liveonearth (liveonearth) wrote,


Headaches can be divided into two major categories, known as primary and secondary headaches. Primary headaches are those that occur for no known cause, and are grouped as either migraine, tension, or cluster headaches. They are said to not be caused by an underlying medical condition, and constitute 90% of all headaches. Secondary headaches are because you have a tumor, bleed, infarction, infection, or other brain injury. Some 12% of all Americans suffer from headaches.

This division is separate entirely from the primary and secondary versions of a brain injury, which include concussions, moderate diffuse brain injury, and severe diffuse injury in the primary category, and secondary containing the things that can continue to happen to you after your brain is bruised, including hypotension, hypoxia, infection, and hematoma.

Vascular headaches can be separated from non-vascular by their throbbing or pounding quality, and sharper feel. Non-vascular headaches are steadier in sensation, and duller. Brain tissue has no sensory nerve endings, so the pain we feel is from the meninges, scalp, blood vessels and muscles.

The headache for which the most people seek treatment is the MIGRAINE.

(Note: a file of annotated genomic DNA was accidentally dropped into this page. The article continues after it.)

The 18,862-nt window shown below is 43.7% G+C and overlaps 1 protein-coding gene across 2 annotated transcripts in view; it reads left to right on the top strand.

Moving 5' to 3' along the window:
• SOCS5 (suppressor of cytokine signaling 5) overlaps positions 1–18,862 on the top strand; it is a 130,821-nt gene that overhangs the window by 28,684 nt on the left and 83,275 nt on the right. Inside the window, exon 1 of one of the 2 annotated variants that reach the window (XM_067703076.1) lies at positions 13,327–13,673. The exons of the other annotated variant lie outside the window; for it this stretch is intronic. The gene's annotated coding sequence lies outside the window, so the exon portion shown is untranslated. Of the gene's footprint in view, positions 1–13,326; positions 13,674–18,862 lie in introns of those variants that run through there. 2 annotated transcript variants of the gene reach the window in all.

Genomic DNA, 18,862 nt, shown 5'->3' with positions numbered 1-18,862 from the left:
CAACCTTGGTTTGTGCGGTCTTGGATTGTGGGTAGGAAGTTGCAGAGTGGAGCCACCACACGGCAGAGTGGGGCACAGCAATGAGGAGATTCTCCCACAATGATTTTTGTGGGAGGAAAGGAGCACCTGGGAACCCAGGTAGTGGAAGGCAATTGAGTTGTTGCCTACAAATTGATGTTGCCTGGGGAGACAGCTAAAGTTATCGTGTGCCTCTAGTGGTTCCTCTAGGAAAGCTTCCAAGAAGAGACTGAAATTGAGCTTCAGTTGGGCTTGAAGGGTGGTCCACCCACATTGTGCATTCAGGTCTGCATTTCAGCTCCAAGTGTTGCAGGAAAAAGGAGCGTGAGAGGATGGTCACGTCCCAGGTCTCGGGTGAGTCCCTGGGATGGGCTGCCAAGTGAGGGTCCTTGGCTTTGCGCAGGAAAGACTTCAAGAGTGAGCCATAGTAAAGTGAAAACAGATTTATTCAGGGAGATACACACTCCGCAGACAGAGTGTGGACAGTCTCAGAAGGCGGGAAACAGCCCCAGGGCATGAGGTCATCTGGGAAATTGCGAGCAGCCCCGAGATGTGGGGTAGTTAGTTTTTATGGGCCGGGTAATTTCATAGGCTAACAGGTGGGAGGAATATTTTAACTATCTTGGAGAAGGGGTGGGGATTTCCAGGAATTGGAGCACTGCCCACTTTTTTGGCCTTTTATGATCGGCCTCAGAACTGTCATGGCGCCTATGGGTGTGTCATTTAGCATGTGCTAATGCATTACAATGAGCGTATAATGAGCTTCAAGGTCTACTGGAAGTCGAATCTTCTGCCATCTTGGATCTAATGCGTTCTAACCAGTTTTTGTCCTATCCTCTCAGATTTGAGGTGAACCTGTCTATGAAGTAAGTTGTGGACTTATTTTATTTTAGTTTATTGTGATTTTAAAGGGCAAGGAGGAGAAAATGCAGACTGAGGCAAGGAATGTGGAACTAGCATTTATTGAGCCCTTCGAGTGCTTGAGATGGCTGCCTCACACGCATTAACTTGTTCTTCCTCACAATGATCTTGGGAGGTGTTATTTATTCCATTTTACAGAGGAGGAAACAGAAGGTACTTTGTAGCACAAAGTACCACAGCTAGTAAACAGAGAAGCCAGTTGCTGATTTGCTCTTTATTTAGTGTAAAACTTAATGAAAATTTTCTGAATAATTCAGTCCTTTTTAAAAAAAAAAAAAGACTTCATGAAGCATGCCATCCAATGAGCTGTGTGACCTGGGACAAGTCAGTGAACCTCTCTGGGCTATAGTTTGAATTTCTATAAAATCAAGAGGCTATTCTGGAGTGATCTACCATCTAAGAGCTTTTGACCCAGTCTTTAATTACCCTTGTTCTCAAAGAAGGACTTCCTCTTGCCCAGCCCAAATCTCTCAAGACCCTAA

MIGRAINE = usu unilateral vascular headache with a predictable course and a repetitive cycle, more common in women, grouped: classic, common or complicated. Classic has the aura and is 10-20% of all migraines, usu onset in childhood to young adulthood. Common is most common, 70-80%, onset can be in 40-50's, shares symptom picture with others except for aura. Some 5-10% are complicated, most onset before age 20, neurologic in origin, and the most severe/intense, causing speech problems, CN III palsy, and unsteadiness. THREE QUESTIONS to diagnose migraine: 1) Do your headaches limit activities a day more more in last 3 mo? (5x lasting 4+ hours min to dx migraine) 2) Do you experience nausea w/ the headache? 3) Does light bother you when you have these headaches? Other important S/Sx: pulsating quality, mod to severe pain, decreases routing activity, at least one of these: nausea, vomit, photophobia, blurred vision, injected eyes, phonophobia, no evidence of organic dz, at least 5 attacks, perversions of taste and smell, restless early, irritable, heightened sense of smell, all senses intolerable, constipation early diarrhea late, may be suicidal. FIVE STAGES of migraine: 1) prodrome 24-36 hours prior, sleep disturbance, yawning, fluid retention, food craving, etc 2) aura (only with classic), 3) headache lasting 2-72 hours, common to wake with it, 4) resolution, usu by going to sleep, lysis: vomit, menses or crisis: work, fight, sex, abortive meds 5) postdrome (fatigue), STAGES put another way: vascular headache, nausea, increased splanchnic activity (n/v), increased glandular activity, muscle weakness, drowsiness, depression. COMPLICATED migraines may cause temporary paralysis (hemiplegia), numbness, dizziness, vision changes, may be retinal including temporary partial visual loss, may be status migrainosus (lasts over 72 hours) needing hospitalization, may be othalmoplegic (eye not move right, eyelid droop). TRIGGERS include: TOP THREE hormones, food, stress. Sleep pattern changes, weather changes, musculoskeletal probs, skipped meals. Specific foods that commonly trigger migraines: red wine, aged cheese, MSG, walnuts, rice, cow's milk, egg, chocolate, wheat, orange, benzoic acid, cheese, tomato, tartrazine, pork, and lots lots more. Tyramine from aged high protein foods.